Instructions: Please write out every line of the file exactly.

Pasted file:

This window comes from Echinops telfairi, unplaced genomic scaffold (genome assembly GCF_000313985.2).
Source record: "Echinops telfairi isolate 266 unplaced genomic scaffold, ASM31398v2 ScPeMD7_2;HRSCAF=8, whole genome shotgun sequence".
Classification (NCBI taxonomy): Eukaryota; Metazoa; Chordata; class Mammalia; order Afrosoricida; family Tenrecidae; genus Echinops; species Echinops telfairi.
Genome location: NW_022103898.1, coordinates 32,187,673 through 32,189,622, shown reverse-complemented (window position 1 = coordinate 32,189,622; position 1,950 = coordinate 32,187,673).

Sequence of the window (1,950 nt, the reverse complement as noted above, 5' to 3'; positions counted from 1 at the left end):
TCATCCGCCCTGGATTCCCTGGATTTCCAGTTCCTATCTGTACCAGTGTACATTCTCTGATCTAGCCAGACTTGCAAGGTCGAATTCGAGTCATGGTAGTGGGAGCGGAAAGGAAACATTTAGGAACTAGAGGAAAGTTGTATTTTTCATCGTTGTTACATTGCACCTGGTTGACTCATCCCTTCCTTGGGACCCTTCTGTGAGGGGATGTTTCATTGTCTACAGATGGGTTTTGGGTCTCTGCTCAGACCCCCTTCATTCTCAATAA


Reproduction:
This window comes from Echinops telfairi, unplaced genomic scaffold (genome assembly GCF_000313985.2).
Source record: "Echinops telfairi isolate 266 unplaced genomic scaffold, ASM31398v2 ScPeMD7_2;HRSCAF=8, whole genome shotgun sequence".
Classification (NCBI taxonomy): Eukaryota; Metazoa; Chordata; class Mammalia; order Afrosoricida; family Tenrecidae; genus Echinops; species Echinops telfairi.
Genome location: NW_022103898.1, coordinates 32,187,673 through 32,189,622, shown reverse-complemented (window position 1 = coordinate 32,189,622; position 1,950 = coordinate 32,187,673).

Sequence of the window (1,950 nt, the reverse complement as noted above, 5' to 3'; positions counted from 1 at the left end):
TCATCCGCCCTGGATTCCCTGGATTTCCAGTTCCTATCTGTACCAGTGTACATTCTCTGATCTAGCCAGACTTGCAAGGTCGAATTCGAGTCATGGTAGTGGGAGCGGAAAGGAAACATTTAGGAACTAGAGGAAAGTTGTATTTTTCATCGTTGTTACATTGCACCTGGTTGACTCATCCCTTCCTTGGGACCCTTCTGTGAGGGGATGTTTCATTGTCTACAGATGGGTTTTGGGTCTCTGCTCAGACCCCCTTCATTCTCAATAA